Shaw: 'This may go down as the greatest'

Updated: February 29, 2008

Tom Casino/Showtime

Don't blink: Vazquez, left, and Marquez can change the course of a fight with one punch.

Vazquez, Marquez ready to rumble again

In 2007, junior featherweight champ Israel Vazquez and former champ Rafael Marquez waged two hellacious battles.

Marquez won the 122-pound title in March via a seventh-round TKO in a fight that ended when his Mexican countryman retired on his stool, unable to breathe because of a severely broken nose.

It was such an electrifying fight that many immediately declared that it would win fight of the year honors -- even though nine months remained in the year.

It may have indeed won, but in August, Marquez and Vazquez met again. This time, Vazquez reclaimed the title with a sixth-round TKO in a fight that was even more exciting and dramatic than the duo's first encounter. Several media outlets, including, Ring magazine and Yahoo! Sports, honored the rematch as fight of the year. The fight's third round also was heralded as round of the year.

Now, it's trilogy time.

Marquez, Vazquez

Chris Cozzone/FightWireImages

Can Marquez and Vazquez repeat the theatrics of their first two fights?

Like the epic three-fight series between Muhammad Ali and Joe Frazier, Riddick Bowe and Evander Holyfield and Marco Antonio Barrera and Erik Morales, the Vazquez and Marquez series is poised to take its place in the pantheon of all-time trilogies.

Few expect anything less than another slugfest when they meet again on Saturday night (Showtime, 9 ET/PT) at the Home Depot Center in Carson, Calif., the site of their first classic.

"I don't think this trilogy in my mind can be compared to anything," said Gary Shaw, who handles Marquez and promoted all three fights. "I think this may go down as the greatest -- we won't know obviously until after [Saturday]. But, if I know both fighters like I think I do, and I know the camps and the trainers and everyone else, I believe that this might go down as the greatest trilogy of all time."

Said Marquez: "This fight definitely has the possibility of being better than the last two."

As they did before each of the first two bouts, both fighters are promising another memorable collision.

"Please don't miss this fight. It is going to be a war," said Marquez, the former bantamweight champion and younger brother of junior lightweight champ Juan Manuel Marquez. "The first two fights were wars, and this is going to be a classic battle."

Said Vazquez: "Fans will be treated to a spectacular show. I know a lot of boxers say that to hype up a fight, but I think it means a little more when I say it. The proof is in our last two fights. Everyone loved those battles and everyone will love our third fight, too."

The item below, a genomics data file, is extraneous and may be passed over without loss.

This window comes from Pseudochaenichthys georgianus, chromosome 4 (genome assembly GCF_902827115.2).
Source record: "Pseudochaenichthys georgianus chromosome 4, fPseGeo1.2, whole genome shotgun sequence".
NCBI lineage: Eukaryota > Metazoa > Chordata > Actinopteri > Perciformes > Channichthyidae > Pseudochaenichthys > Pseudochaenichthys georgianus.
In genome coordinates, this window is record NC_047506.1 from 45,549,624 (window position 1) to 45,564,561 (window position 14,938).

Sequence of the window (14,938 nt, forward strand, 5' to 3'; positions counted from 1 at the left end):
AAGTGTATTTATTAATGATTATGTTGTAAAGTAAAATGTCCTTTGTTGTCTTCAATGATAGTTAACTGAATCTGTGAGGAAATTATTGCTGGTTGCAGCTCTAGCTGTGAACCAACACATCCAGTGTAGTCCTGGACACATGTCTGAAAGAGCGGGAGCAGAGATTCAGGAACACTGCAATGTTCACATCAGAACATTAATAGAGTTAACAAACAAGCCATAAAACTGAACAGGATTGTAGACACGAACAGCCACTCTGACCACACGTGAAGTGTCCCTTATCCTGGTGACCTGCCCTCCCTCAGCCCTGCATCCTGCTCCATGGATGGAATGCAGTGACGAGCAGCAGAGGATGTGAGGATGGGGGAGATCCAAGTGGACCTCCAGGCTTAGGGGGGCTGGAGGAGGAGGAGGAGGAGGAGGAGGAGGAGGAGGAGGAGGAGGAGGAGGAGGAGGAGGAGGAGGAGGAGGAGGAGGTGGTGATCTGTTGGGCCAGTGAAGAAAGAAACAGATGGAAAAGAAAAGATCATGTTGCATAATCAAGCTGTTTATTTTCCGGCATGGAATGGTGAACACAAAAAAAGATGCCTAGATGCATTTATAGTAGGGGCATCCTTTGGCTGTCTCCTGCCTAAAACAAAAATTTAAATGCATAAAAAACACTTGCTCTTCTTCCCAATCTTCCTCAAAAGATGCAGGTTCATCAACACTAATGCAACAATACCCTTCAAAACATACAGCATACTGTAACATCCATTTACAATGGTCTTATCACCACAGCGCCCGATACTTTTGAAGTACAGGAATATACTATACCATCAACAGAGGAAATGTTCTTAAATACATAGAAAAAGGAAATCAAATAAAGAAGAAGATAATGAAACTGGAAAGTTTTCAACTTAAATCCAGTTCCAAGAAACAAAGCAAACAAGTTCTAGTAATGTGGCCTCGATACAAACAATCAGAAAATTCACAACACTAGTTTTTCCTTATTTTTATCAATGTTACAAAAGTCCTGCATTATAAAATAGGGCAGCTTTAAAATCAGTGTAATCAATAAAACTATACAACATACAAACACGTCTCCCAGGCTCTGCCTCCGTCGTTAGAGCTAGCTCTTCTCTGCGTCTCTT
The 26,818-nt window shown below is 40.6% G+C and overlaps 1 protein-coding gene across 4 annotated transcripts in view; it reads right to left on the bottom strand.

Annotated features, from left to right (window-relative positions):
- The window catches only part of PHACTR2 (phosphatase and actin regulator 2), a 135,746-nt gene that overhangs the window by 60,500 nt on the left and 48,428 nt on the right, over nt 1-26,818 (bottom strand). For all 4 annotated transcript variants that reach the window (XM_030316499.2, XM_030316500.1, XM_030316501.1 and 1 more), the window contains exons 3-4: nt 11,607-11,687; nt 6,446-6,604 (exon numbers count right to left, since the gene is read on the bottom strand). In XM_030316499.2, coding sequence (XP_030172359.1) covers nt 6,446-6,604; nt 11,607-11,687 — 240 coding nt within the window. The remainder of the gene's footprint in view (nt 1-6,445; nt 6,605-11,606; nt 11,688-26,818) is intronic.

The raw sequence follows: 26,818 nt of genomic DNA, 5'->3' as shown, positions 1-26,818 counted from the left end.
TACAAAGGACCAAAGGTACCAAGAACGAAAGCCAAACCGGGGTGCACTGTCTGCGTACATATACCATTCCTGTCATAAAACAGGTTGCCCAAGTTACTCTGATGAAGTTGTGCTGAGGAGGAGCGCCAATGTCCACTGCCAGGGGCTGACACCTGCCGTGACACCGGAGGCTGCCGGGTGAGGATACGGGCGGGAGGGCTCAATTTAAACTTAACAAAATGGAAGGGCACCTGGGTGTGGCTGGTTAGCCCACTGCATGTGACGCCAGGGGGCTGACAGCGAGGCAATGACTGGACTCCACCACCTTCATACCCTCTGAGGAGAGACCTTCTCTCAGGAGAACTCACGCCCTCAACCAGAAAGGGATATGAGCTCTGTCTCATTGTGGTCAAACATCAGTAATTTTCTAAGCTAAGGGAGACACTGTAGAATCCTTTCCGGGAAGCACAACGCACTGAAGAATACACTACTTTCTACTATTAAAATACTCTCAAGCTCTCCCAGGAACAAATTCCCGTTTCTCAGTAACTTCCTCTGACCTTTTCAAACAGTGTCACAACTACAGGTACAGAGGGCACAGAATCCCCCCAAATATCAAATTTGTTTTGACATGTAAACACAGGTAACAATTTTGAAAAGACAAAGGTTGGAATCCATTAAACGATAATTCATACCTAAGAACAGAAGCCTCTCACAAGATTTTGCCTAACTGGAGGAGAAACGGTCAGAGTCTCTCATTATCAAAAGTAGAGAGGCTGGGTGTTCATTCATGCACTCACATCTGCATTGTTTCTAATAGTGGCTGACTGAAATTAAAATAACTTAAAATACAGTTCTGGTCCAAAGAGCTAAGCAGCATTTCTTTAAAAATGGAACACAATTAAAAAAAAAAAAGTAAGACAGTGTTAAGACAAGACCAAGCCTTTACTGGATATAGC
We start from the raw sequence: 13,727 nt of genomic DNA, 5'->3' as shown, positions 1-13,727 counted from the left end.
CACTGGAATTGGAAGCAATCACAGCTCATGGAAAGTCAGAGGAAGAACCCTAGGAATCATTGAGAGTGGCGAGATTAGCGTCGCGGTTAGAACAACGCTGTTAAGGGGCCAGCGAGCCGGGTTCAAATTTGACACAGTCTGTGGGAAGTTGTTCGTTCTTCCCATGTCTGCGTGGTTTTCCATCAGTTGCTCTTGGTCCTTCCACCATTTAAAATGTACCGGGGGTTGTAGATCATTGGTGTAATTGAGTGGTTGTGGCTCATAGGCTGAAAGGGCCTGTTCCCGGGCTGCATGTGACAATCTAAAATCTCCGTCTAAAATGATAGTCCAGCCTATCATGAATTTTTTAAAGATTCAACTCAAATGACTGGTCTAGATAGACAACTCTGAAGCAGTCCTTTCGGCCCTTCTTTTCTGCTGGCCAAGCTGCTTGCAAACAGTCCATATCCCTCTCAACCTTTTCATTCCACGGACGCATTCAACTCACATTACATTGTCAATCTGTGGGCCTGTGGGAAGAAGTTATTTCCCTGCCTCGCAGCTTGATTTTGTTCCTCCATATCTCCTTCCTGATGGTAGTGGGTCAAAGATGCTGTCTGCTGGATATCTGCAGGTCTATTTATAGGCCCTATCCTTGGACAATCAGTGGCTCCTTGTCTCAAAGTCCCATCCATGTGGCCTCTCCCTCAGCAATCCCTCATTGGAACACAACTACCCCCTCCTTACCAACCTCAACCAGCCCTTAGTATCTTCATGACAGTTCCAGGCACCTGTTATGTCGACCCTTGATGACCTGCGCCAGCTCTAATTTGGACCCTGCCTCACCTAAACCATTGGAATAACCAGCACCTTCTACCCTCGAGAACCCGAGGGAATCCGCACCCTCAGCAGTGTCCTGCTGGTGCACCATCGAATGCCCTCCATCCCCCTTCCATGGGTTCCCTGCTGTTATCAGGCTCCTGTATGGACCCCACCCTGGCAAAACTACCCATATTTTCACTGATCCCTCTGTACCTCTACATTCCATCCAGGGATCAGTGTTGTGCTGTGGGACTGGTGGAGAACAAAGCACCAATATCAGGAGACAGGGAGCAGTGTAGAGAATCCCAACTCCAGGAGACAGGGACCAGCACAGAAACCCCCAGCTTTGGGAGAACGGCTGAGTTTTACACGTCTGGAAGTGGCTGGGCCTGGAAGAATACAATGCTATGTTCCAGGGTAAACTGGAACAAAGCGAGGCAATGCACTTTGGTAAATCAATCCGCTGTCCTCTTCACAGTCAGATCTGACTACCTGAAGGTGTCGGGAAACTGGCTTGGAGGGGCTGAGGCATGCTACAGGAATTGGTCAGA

Shaw, who has been involved with boxing since the early 1970s, said he'll never forget their fights.

Marquez, Vazquez

Tom Casino/Showtime

In their first encounter, both fighters came out swinging, but Vazquez, right, got the worst of it.

"I don't want to get emotional and I don't want to talk like a promoter, but I believe this trilogy will be a part of history," Shaw said. "I can tell you at the end of the round of the year of the second fight, what I will remember is [copromoter] Scott Woodworth [of Sycuan] behind me banging me on my shoulder pulling me up by my neck off the chair, saying, 'Can you believe this? Can you believe this?' Now, that's a promoter of the opponent to my fighter. We are against one another, and he's banging me and lifting me up and can't believe it.

"I will always have memories of these two fighters that have huge hearts. I did the first Micky Ward-Arturo Gatti fight when I was with Main Events. Not taking anything away from Arturo Gatti or Micky Ward, but when they had that trilogy they were not A-plus fighters. These are A-plus fighters."

Nacho Beristain, who trains Marquez, doesn't expect Saturday's fight to be much different from the previous two.

"I don't see anything that's going to be a difference. It's going to be a war," he said. "The first two fights were wars, and I don't see this third one any different. They are going to give everything in the ring, and I'm just hoping that Marquez makes a little bit different fight than he did in the second one so we can [win]."

One of the endearing elements about the Vazquez-Marquez rivalry is the respect they have shown for each other through all three promotions. Instead of becoming bitter and nasty toward each other, like Ali and Frazier and Barrera and Morales, they've been sportsmen.

"Deep down in my heart, I know and believe I am going to win by knockout Saturday night," said Vazquez, who aspires to unify 122-pound belts or move up to challenge featherweight titlist Jorge Linares if he wins. "I have the utmost respect for Marquez -- everybody knows that -- but in the ring it is a totally different story. I have to win by knockout. There is no other option. This is a very important fight for boxing, but it is more important for my career and my legacy. This fight will go down in history.

When they mention Marquez's name, my name will be tied to him because of the legendary trilogy that we fought against each other."